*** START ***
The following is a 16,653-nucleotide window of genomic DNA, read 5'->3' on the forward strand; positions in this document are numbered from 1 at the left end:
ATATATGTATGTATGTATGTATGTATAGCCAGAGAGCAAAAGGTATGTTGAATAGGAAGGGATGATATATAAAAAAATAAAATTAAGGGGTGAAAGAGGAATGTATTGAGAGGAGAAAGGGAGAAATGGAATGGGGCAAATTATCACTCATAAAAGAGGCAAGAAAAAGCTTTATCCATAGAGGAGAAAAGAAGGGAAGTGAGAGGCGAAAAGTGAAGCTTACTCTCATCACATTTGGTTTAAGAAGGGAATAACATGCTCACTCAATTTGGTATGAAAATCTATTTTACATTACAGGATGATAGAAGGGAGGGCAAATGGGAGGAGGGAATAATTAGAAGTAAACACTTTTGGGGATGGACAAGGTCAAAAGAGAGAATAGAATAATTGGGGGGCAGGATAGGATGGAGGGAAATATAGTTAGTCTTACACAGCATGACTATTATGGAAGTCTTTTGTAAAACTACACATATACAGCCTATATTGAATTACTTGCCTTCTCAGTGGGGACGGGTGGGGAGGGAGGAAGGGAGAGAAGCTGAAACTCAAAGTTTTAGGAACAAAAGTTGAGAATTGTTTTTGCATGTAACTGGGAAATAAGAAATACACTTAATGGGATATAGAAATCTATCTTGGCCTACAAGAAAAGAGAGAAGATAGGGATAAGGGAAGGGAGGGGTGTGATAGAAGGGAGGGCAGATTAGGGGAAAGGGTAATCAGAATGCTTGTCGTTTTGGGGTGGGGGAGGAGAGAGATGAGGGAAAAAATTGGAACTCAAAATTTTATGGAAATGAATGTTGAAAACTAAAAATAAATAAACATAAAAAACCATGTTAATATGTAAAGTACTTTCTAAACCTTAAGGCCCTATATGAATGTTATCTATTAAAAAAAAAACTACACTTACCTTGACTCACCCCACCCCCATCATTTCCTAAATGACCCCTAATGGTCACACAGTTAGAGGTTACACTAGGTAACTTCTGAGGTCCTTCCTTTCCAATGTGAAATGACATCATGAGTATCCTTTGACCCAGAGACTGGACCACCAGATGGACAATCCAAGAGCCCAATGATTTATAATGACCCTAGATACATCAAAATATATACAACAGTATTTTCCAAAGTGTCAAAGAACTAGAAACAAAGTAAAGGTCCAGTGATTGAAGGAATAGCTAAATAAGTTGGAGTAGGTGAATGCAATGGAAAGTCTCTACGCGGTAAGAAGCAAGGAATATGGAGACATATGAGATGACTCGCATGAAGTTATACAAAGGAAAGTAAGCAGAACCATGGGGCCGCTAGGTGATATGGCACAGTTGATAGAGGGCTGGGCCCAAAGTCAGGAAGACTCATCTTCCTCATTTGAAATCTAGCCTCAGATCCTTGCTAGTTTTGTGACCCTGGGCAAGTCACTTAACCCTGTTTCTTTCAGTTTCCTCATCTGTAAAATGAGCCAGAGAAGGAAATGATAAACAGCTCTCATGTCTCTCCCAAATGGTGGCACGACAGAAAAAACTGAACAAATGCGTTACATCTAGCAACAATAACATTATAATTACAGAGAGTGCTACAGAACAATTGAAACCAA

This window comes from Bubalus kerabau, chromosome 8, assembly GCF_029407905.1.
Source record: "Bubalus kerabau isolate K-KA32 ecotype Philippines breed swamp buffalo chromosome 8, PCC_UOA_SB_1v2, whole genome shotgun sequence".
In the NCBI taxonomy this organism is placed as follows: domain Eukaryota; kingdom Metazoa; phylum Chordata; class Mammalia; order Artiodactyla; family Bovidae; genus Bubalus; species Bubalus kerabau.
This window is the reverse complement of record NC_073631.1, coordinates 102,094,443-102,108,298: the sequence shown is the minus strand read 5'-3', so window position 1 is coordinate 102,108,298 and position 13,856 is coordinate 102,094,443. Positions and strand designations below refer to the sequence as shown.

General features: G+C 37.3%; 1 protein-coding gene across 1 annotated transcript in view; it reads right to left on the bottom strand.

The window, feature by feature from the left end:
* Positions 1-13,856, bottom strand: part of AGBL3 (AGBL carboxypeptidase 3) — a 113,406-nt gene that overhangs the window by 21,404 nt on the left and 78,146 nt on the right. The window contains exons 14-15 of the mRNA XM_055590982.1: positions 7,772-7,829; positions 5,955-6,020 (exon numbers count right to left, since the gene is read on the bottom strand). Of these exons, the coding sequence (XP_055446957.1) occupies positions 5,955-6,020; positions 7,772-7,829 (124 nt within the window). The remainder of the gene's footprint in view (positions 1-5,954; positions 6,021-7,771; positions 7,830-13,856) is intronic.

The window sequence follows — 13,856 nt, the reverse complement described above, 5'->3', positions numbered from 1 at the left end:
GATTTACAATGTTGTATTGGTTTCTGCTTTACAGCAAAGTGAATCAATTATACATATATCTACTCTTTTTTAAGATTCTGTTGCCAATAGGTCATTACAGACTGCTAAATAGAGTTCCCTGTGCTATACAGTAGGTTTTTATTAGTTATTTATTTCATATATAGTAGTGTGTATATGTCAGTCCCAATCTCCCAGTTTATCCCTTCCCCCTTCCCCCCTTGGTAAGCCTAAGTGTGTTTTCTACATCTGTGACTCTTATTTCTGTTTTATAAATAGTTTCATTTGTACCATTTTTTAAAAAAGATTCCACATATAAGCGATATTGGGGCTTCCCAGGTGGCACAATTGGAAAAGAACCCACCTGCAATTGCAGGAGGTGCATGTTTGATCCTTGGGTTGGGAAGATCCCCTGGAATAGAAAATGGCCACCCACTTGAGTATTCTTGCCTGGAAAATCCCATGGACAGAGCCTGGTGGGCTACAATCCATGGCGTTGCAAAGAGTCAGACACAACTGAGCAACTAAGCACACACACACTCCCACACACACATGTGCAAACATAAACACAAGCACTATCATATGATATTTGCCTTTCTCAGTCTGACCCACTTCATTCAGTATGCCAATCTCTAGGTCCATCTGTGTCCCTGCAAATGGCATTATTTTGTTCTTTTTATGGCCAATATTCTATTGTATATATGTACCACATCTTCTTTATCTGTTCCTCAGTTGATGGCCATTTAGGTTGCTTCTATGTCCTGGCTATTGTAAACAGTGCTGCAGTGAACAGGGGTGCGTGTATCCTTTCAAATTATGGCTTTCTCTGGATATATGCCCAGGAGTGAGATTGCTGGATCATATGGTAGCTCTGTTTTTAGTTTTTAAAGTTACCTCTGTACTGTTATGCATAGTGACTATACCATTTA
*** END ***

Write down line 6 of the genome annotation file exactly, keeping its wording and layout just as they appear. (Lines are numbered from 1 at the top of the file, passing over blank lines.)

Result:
This window is the reverse complement of record NC_073631.1, coordinates 102,094,443-102,108,298: the sequence shown is the minus strand read 5'-3', so window position 1 is coordinate 102,108,298 and position 13,856 is coordinate 102,094,443. Positions and strand designations below refer to the sequence as shown.